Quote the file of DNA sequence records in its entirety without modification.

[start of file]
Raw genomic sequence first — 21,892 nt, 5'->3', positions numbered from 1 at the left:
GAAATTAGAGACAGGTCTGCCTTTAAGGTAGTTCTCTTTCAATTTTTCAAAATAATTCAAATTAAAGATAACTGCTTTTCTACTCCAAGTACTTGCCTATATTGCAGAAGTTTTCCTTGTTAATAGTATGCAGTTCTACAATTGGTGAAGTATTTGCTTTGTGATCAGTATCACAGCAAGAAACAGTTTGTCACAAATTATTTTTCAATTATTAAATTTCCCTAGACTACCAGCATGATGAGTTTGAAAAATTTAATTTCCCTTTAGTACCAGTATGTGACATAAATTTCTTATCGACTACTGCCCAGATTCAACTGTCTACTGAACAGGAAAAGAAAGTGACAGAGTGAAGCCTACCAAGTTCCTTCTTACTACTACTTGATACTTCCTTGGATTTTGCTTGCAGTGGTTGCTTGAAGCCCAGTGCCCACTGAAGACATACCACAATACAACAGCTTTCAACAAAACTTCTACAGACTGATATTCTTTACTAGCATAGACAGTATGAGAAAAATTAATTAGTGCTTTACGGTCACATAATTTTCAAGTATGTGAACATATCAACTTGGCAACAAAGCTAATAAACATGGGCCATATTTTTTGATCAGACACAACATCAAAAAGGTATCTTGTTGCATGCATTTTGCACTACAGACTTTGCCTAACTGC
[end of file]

Raw genomic sequence first — 21,892 nt, 5'->3', positions numbered from 1 at the left:
GAAATTAGAGACAGGTCTGCCTTTAAGGTAGTTCTCTTTCAATTTTTCAAAATAATTCAAATTAAAGATAACTGCTTTTCTACTCCAAGTACTTGCCTATATTGCAGAAGTTTTCCTTGTTAATAGTATGCAGTTCTACAATTGGTGAAGTATTTGCTTTGTGATCAGTATCACAGCAAGAAACAGTTTGTCACAAATTATTTTTCAATTATTAAATTTCCCTAGACTACCAGCATGATGAGTTTGAAAAATTTAATTTCCCTTTAGTACCAGTATGTGACATAAATTTCTTATCGACTACTGCCCAGATTCAACTGTCTACTGAACAGGAAAAGAAAGTGACAGAGTGAAGCCTACCAAGTTCCTTCTTACTACTACTTGATACTTCCTTGGATTTTGCTTGCAGTGGTTGCTTGAAGCCCAGTGCCCACTGAAGACATACCACAATACAACAGCTTTCAACAAAACTTCTACAGACTGATATTCTTTACTAGCATAGACAGTATGAGAAAAATTAATTAGTGCTTTACGGTCACATAATTTTCAAGTATGTGAACATATCAACTTGGCAACAAAGCTAATAAACATGGGCCATATTTTTTGATCAGACACAACATCAAAAAGGTATCTTGTTGCATGCATTTTGCACTACAGACTTTGCCTAACTGC